© 2016 ICE network / Inter-Religions Climate and Ecology Network

69-18, Chungjeongno 2(i)-ga,

Seodaemun-gu, Seou, South Korea
Tel: +82-10-5612-7504
Email: mujin21@gmail.com

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The ICE Network:
Inter-religious Climate

and Ecology Network

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COP 19

COP 21

Buddhist statment

Last year in Paris, the international community reached a historic climate treaty, where 195 countries agreed to limit the average global temperature rise to below 2.0 degrees Celsius above pre-industrial levels, and to implement their intended nationally determined contributions for reducing greenhouse gas (GHG) emissions. It took 20 years to reach such a consensus since inter-governmental discussions on climate change were initiated in 1995.

However, many climate scientists are concerned that the Intended Nationally Determined Contributions (INDCs) of the many countries that joined the Paris agreement are too low to limit the 2-degree Celsius rise. Small islands like Kiribati and Tuvalu are submerging, and extreme weather events such as severe heat waves, floods, drought and stronger storms are threatening the lives of the poorest and the most vulnerable around the world, despite the 1.1 degrees’ Celsius global temperature increase above pre-industrial levels.

Most of the climate specialists suggest that each government should raise their targets and INDCs as soon as possible. If this does not happen, our planet’s global temperature is expected to rise above 3.0 degree Celsius by the mid-21st century. Given the fact that the world’s governments are slow in taking ambitious action for GHG reduction due to their short-sighted interests of short term domestic industrial growth, it will not be easy to guide them to take ambitious action. Major International forums such as the UNFCCC, COP, and the WCC are global platforms that provide hope for achieving constructive agreements amongst country governments on setting GHG reduction targets and pledging to take action to achieve these targets.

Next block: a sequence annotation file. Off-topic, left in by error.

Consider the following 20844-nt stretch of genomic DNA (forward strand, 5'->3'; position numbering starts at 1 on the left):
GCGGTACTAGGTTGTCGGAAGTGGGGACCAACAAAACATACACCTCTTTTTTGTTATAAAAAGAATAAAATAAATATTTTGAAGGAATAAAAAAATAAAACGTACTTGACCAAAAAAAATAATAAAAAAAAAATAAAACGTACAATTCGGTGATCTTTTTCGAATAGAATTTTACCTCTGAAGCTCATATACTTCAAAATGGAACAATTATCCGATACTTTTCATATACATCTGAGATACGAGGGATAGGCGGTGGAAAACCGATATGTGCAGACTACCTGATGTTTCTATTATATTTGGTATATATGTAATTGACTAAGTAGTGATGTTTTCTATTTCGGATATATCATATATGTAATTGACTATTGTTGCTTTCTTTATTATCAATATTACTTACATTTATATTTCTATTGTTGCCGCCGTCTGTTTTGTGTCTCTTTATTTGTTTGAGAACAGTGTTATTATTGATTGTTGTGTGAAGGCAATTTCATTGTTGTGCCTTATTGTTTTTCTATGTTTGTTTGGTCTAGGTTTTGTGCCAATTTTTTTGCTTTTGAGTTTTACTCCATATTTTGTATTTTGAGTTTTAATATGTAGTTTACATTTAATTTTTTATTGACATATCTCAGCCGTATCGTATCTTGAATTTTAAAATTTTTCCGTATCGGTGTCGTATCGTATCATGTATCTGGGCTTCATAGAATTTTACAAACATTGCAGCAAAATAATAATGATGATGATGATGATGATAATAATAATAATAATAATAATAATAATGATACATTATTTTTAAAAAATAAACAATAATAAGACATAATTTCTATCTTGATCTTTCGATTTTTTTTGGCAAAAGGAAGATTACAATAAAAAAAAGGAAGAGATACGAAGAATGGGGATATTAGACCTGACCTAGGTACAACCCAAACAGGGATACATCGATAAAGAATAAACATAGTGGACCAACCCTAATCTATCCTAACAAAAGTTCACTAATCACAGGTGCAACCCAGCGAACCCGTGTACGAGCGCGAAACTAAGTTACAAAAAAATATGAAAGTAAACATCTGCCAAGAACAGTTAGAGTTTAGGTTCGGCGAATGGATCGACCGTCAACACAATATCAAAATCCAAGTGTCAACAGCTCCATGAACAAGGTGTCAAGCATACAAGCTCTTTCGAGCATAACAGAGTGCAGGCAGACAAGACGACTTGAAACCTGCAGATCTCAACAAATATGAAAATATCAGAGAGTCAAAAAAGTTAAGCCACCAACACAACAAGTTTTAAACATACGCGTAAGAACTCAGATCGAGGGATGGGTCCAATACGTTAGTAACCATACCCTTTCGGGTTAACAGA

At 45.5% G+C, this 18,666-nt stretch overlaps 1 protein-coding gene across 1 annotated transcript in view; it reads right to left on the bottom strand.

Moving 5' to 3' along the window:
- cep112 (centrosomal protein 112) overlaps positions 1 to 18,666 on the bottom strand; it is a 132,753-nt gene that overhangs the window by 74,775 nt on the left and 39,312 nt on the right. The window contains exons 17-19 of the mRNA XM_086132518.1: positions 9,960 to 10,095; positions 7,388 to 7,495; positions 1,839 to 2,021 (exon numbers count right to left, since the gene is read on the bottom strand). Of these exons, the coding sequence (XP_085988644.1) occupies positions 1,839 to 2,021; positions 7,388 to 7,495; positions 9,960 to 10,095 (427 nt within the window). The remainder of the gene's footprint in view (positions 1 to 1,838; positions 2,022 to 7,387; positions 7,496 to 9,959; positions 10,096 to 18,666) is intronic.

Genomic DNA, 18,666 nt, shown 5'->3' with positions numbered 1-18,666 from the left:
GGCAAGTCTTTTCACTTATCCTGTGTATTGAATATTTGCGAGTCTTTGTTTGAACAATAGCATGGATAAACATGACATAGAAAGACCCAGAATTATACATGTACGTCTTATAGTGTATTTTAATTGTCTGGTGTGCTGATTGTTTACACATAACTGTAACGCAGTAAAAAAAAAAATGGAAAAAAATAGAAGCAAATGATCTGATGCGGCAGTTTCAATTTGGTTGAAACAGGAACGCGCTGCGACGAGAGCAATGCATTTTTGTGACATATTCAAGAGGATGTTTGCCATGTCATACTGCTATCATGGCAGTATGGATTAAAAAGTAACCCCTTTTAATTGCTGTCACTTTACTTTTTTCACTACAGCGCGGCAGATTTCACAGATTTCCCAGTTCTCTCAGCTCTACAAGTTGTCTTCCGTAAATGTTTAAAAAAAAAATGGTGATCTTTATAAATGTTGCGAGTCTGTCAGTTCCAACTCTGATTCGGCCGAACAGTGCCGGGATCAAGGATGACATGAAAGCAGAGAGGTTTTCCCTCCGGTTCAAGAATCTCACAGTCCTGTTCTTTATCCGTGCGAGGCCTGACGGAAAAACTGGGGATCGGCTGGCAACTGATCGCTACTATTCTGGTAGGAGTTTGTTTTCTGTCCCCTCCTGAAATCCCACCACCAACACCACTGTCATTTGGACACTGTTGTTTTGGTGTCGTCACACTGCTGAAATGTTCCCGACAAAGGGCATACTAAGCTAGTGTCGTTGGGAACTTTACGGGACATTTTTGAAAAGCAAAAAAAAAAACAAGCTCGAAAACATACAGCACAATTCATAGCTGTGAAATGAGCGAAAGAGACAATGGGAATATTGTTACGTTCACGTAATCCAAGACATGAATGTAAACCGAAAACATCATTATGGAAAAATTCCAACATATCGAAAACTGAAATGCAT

The ICE Network believes in the power of advocacy; with the support of its strong network of local partners and members, we envision that we can raise our voice at the highest platform, in front world leaders, to encourage them to take urgent and immediate climate action for the benefit of our planet and all beings. The ICE Network also strives to advocate the ethical issues pertaining to climate change, such as climate injustice. The ability of populations to mitigate and adapt to the negative consequences of climate change are shaped by factors such as income, race, class, gender, capital and political representation. As low-income communities possess few if any adaptive resources, they are particularly vulnerable to climate change. People living in poverty or in precarious circumstances tend to have neither the resources nor the insurance cover necessary to bounce back from environmental disasters. On top of that, such populations often receive an unequal share of disaster relief and recovery assistance. This gives rise to climate injustice, in other words, those who are least responsible for climate change suffer its gravest consequences. The ICE Network’s main motive behind advocacy is to strongly address climate injustice by bringing the voice and concerns of the world’s vulnerable communities to international forums.

In order to advocate for the ethical issues pertaining to climate injustice, and in general to advocate for the overall issue of climate change, the ICE Network is going to work on two levels as described below, in order to encourage governments to take more ambitious actions for renewable energy transition, GHG reduction, and actions to enhance climate change resilience within vulnerable communities.

National Level: The ICE Network’s member organizations based in local communities at grass root level in Asia. The ICE Network can support and empower its member organizations to speak for the voice of the vulnerable in local communities affected by climate change, and to influence its policy makers and governments to help the most vulnerable become resilient to climate disasters. Additionally, the ICE Network is going to share with its local partners and members about global climate plans and actions on climate mitigation and climate adaptation, for helping them raise awareness of how global climate policy can impact their daily lives.

Global Level: The ICE Network is going to influence global climate discussions in terms of addressing the ethical and holistic perspectives on climate change and their solutions. Our member organizations are mostly from developing countries in Asia, struggling to tackle climate change and help the vulnerable adapt to climate change. ICE Network can deliver the voices of the vulnerable who are most affected by climate change, especially to policy makers who participate in global climate discussions at UNFCCC, COP and other global international climate forums. In order to do this, we are going to work together with different inter-faith groups, and strengthen our solidarity with them. The lessons we learn from our advocacy in UNFCCC and other international forums will be shared with our local members and partners for their understanding about the climate regime and mechanism.